Some historical analogies are playful. Some require elaborate academic justification. Others are native to our world. The lessons learned from them are so ubiquitous as to be part of our intellectual furniture. They are built into our very institutions. The European Union, for instance, repeatedly invokes the need to avoid anything that resembles the violent European politics of the first half of the 20th century. NATO abides as an organization dedicated to, in the words of its first secretary-general, keeping "the Russians out, the Americans in, and the Germans down"—all three imperatives learned from the experience of the early 20th century.
For economic policy, there are two such formative moments. One is the Great Depression of the 1930s, from which we learned the lesson not to allow aggregate demand, the money supply, or global trade to implode. Those lessons informed economic policy in response to the crises of 2008 and 2020.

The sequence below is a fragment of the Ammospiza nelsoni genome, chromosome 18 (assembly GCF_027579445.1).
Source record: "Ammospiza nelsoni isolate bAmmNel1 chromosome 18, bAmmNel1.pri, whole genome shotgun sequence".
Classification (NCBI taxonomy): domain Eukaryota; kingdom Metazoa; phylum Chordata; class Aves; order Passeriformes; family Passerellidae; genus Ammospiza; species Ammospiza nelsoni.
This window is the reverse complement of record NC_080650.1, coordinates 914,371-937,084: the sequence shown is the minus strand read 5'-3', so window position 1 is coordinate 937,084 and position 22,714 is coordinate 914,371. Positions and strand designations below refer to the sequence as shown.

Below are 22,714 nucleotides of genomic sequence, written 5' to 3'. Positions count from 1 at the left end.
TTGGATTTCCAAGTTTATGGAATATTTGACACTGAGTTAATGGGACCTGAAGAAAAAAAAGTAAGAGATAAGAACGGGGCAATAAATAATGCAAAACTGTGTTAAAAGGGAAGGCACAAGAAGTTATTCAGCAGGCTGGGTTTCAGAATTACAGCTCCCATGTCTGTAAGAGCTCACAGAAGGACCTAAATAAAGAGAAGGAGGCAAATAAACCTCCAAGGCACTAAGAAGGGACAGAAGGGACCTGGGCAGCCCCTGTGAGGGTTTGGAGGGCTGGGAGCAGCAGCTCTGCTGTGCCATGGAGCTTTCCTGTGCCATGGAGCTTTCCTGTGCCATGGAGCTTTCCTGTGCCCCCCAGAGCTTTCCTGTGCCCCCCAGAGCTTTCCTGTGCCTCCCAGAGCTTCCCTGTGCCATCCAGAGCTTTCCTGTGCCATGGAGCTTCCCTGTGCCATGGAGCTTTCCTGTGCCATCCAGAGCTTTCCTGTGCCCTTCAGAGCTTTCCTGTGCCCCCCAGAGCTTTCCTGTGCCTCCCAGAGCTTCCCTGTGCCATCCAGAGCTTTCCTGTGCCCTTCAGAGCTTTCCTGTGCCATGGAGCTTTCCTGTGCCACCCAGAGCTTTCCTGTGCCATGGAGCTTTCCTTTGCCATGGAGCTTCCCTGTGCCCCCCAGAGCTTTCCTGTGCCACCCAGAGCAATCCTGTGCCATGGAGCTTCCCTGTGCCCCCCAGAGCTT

The other formative moment for economic policy is the 1970s. It is barely an exaggeration to say that today's repertoire of day-to-day economic policy is a distillation of the traumatic experience of that decade. Between 1971 and the early 1980s, the postwar monetary order anchored on Bretton Woods fell apart, currencies gyrated, inflation surged, and so too did unemployment. The disorder was brought to an end after 1979 by the application of an unprecedentedly severe dose of high interest rates, which precipitated a major recession both in the United States and much of Europe.